Go Fish – Vancouver, BC

Go Fish Ocean Emporium
1505 W 1st Avenue
Vancouver, BC
(604) 730-5040

“Thirty minute wait for anything fried and ten minutes for the grilled items”.  That’s what was being hollered out to the still not fully depleted lineup as the last business hour of the day approached this fine sunny weekend day.   With hungry bellies, our rat pack of five quickly huddled and decided we’d opt for the healthier and quicker grilled menu choices, and that was by no means a default as these creations as you’ll see here did not disappoint or a downgrade to the more popular deep fried dishes like their fish ‘n chips.

In reality, the wait was indeed longer than advertised, but I assumed their time clock began once they could actually begin cooking your order, and not from the point of time when the order was actually received and paid for at the til.  But with the nearby bench seating providing a view like this, the clock moving slowly isn’t all bad…

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Icelandic Fish and Chips Organic Bistro – Reykjavik, Iceland

Icelandic Fish and Chips Organic Bistro
Tryggvagötu 8 / 101 Reykjavik
+(354) 511-1188

Food in Iceland lacks a definite diversity. With little arable land, and short growing seasons, there is a definite lack of vegetables. Greenhouses powered by geothermal energy provide the majority of the fresh local produce, and the rest is imported. However, what they lack in vegetables, they make up for in abundance with fish. Their coastal waters are some of the richest in the world, and makes up 70% of their exports – this is an island where fish and fishing mean a lot.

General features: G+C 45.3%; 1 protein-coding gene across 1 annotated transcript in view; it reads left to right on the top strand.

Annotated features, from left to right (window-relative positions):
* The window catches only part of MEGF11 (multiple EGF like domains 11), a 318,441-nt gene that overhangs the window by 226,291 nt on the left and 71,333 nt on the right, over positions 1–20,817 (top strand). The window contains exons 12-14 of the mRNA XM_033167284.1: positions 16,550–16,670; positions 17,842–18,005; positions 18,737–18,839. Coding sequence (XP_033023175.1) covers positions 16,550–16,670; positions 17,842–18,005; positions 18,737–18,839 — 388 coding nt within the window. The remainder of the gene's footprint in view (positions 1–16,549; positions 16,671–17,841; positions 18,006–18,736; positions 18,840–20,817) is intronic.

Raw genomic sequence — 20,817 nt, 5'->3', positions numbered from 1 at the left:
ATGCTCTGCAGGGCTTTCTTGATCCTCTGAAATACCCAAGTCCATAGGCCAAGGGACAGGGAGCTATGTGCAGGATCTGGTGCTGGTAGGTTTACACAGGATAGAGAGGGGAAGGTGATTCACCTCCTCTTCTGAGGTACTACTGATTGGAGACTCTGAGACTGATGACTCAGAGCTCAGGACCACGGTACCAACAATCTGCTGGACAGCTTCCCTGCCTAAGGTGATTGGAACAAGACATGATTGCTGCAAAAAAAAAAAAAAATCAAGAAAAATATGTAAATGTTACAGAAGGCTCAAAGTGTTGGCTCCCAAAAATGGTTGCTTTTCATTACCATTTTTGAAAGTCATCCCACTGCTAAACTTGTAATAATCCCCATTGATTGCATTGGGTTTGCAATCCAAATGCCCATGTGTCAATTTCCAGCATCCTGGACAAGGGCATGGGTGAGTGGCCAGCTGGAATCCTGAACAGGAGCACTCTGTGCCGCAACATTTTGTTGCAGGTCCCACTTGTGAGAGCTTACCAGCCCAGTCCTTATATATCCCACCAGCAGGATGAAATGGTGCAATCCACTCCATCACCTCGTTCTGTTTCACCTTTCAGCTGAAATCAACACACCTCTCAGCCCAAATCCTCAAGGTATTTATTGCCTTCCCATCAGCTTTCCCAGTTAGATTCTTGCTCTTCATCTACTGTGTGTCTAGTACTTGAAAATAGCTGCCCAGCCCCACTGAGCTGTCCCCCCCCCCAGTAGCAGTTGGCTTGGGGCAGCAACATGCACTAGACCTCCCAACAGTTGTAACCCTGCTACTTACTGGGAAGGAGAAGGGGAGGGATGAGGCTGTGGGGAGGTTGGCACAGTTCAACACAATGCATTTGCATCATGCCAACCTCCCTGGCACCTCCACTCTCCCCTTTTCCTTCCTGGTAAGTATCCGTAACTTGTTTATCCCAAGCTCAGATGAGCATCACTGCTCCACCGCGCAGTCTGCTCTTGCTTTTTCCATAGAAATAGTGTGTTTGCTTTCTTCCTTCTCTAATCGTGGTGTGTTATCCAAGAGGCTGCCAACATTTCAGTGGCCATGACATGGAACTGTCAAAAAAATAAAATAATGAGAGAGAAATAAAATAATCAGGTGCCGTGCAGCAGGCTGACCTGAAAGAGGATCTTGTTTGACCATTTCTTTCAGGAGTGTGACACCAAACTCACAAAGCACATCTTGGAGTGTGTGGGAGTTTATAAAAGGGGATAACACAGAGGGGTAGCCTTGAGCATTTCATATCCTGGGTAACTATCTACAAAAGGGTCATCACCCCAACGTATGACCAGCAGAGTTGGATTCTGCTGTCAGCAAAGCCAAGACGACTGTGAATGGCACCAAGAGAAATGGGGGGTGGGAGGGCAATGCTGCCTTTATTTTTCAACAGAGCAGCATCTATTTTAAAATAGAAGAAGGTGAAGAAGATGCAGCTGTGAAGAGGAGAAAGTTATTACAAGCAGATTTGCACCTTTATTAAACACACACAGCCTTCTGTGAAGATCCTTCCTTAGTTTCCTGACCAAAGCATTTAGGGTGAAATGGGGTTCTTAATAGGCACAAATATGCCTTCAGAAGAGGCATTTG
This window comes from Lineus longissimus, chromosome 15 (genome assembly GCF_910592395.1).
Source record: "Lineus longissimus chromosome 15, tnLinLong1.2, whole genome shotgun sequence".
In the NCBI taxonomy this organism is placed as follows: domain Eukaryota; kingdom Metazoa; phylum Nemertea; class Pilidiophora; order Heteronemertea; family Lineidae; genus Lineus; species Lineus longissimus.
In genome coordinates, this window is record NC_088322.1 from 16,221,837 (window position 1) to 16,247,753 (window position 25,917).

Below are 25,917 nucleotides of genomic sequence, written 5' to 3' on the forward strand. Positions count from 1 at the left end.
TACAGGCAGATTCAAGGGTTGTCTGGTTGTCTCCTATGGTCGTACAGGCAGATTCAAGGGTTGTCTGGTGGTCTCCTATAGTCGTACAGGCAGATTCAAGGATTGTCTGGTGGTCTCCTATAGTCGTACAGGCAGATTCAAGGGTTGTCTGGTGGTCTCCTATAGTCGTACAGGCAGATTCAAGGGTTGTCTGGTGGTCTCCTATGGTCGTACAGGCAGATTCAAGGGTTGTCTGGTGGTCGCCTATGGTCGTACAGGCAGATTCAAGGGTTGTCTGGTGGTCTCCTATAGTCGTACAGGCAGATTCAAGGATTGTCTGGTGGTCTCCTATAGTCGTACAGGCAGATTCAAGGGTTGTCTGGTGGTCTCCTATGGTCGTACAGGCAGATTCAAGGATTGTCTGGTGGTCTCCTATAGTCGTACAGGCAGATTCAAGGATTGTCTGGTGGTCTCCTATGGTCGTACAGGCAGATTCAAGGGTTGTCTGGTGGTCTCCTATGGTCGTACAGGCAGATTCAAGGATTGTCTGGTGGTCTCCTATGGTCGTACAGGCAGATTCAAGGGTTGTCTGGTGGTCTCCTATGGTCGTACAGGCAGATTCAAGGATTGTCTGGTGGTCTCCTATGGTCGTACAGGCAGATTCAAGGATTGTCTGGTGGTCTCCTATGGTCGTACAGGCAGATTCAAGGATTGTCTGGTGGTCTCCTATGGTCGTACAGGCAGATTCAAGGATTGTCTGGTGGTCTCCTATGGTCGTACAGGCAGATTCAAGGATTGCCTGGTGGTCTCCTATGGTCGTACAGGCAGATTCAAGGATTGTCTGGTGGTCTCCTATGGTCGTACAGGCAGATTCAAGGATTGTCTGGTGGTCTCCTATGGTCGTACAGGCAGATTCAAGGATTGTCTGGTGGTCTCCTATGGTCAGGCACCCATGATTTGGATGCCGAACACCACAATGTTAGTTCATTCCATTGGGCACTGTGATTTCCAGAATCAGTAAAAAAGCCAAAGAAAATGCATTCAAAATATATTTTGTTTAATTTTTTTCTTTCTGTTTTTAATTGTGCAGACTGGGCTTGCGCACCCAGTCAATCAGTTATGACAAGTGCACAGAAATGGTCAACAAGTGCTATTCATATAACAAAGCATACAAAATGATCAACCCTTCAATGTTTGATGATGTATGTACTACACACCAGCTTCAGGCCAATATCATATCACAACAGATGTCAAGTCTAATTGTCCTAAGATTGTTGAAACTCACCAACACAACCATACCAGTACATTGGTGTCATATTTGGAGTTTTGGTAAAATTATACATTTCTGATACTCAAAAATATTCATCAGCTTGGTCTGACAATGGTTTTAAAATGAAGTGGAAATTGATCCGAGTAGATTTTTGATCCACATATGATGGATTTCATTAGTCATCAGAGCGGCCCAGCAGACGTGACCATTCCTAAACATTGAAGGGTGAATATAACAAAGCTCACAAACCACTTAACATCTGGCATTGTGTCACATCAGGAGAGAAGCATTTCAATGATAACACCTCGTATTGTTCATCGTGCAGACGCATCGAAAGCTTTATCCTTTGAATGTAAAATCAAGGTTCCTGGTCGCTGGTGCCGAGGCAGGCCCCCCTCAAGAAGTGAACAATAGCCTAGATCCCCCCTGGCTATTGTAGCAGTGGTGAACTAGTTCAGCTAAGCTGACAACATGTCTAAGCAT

While there are an abundance of fresh fish, that doesn’t guarantee a great meal. Transforming that ingredient into something tasty lies in the hands of the chef.  At Icelandic Fish and Chips, they have it figured out.

Across from the harbour in Reykjavik, Icelandic Fish and Chips bills itself as an organic bistro. Their menu is basic – they offer 3-4 fish of the day, whatever was caught that morning, and some basic sides like salad, fries, onion rings, and baked goods. Prices are very reasonable – fish falls between 1000 ISK and 1300 ISK – comparatively cheap relative to other restaurants in Reykjavik.

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Blowfish Sushi Lounge – Calgary, AB

Blowfish Sushi Lounge
100-625 11 Avenue SW
Calgary, AB T2R 0E1
(403) 237-8588

Omakase: from the verb “makasu” which means to trust. What it means in restaurant terms is to place your trust in the chef. To serve you his best. To interpret your tastes. To create an outstanding, unique dining experience.